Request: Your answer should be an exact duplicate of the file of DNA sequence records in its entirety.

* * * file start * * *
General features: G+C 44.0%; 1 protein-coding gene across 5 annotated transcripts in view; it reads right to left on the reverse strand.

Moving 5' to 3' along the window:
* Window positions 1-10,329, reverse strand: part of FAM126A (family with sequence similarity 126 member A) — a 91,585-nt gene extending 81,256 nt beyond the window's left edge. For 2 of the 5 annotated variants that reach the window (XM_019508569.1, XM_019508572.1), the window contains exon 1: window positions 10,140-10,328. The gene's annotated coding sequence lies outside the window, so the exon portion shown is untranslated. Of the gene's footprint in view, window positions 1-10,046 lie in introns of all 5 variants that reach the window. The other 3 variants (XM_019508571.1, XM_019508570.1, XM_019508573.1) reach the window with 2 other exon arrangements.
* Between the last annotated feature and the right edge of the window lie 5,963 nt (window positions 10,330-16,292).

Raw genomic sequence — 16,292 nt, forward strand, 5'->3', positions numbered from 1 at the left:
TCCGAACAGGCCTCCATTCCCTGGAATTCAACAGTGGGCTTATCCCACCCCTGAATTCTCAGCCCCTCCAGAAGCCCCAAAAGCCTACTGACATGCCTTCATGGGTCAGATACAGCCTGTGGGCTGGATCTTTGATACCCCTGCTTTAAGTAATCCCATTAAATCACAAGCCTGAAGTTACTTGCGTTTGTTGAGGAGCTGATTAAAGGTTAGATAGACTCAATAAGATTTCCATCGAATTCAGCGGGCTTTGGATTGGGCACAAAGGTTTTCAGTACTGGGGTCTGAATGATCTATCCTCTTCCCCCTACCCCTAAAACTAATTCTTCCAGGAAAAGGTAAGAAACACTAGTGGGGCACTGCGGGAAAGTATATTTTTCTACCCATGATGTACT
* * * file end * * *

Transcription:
General features: G+C 44.0%; 1 protein-coding gene across 5 annotated transcripts in view; it reads right to left on the reverse strand.

Moving 5' to 3' along the window:
* Window positions 1-10,329, reverse strand: part of FAM126A (family with sequence similarity 126 member A) — a 91,585-nt gene extending 81,256 nt beyond the window's left edge. For 2 of the 5 annotated variants that reach the window (XM_019508569.1, XM_019508572.1), the window contains exon 1: window positions 10,140-10,328. The gene's annotated coding sequence lies outside the window, so the exon portion shown is untranslated. Of the gene's footprint in view, window positions 1-10,046 lie in introns of all 5 variants that reach the window. The other 3 variants (XM_019508571.1, XM_019508570.1, XM_019508573.1) reach the window with 2 other exon arrangements.
* Between the last annotated feature and the right edge of the window lie 5,963 nt (window positions 10,330-16,292).

Raw genomic sequence — 16,292 nt, forward strand, 5'->3', positions numbered from 1 at the left:
TCCGAACAGGCCTCCATTCCCTGGAATTCAACAGTGGGCTTATCCCACCCCTGAATTCTCAGCCCCTCCAGAAGCCCCAAAAGCCTACTGACATGCCTTCATGGGTCAGATACAGCCTGTGGGCTGGATCTTTGATACCCCTGCTTTAAGTAATCCCATTAAATCACAAGCCTGAAGTTACTTGCGTTTGTTGAGGAGCTGATTAAAGGTTAGATAGACTCAATAAGATTTCCATCGAATTCAGCGGGCTTTGGATTGGGCACAAAGGTTTTCAGTACTGGGGTCTGAATGATCTATCCTCTTCCCCCTACCCCTAAAACTAATTCTTCCAGGAAAAGGTAAGAAACACTAGTGGGGCACTGCGGGAAAGTATATTTTTCTACCCATGATGTACT